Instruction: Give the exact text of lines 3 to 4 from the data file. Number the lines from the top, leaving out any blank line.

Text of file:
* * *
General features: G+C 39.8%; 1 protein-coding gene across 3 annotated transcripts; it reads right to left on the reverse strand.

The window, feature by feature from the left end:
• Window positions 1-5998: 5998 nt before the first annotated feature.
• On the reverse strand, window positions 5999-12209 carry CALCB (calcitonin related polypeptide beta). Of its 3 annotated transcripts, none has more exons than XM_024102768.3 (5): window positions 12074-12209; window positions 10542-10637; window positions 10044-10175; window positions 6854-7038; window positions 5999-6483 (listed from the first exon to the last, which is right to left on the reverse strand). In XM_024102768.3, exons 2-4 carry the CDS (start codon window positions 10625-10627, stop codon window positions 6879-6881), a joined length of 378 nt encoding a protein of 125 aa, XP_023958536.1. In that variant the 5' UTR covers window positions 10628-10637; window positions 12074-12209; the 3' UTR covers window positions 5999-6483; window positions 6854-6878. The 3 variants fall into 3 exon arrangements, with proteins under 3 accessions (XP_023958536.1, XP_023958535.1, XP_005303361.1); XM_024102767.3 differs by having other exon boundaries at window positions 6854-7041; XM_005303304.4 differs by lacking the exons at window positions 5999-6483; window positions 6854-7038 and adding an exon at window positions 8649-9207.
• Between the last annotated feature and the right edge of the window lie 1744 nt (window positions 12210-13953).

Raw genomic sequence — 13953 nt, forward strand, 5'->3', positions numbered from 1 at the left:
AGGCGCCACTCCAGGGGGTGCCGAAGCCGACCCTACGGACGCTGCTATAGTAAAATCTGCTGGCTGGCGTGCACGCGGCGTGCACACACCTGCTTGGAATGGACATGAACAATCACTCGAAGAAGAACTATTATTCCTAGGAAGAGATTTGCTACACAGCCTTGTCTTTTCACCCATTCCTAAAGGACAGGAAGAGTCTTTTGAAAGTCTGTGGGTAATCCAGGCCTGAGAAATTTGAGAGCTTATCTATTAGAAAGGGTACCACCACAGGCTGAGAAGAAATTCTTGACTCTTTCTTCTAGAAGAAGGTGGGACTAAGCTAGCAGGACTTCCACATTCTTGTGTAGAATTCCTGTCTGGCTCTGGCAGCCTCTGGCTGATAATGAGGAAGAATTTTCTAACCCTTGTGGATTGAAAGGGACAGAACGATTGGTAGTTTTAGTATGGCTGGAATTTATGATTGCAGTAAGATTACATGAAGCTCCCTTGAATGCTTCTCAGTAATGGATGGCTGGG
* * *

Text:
• Window positions 1-5998: 5998 nt before the first annotated feature.
• On the reverse strand, window positions 5999-12209 carry CALCB (calcitonin related polypeptide beta). Of its 3 annotated transcripts, none has more exons than XM_024102768.3 (5): window positions 12074-12209; window positions 10542-10637; window positions 10044-10175; window positions 6854-7038; window positions 5999-6483 (listed from the first exon to the last, which is right to left on the reverse strand). In XM_024102768.3, exons 2-4 carry the CDS (start codon window positions 10625-10627, stop codon window positions 6879-6881), a joined length of 378 nt encoding a protein of 125 aa, XP_023958536.1. In that variant the 5' UTR covers window positions 10628-10637; window positions 12074-12209; the 3' UTR covers window positions 5999-6483; window positions 6854-6878. The 3 variants fall into 3 exon arrangements, with proteins under 3 accessions (XP_023958536.1, XP_023958535.1, XP_005303361.1); XM_024102767.3 differs by having other exon boundaries at window positions 6854-7041; XM_005303304.4 differs by lacking the exons at window positions 5999-6483; window positions 6854-7038 and adding an exon at window positions 8649-9207.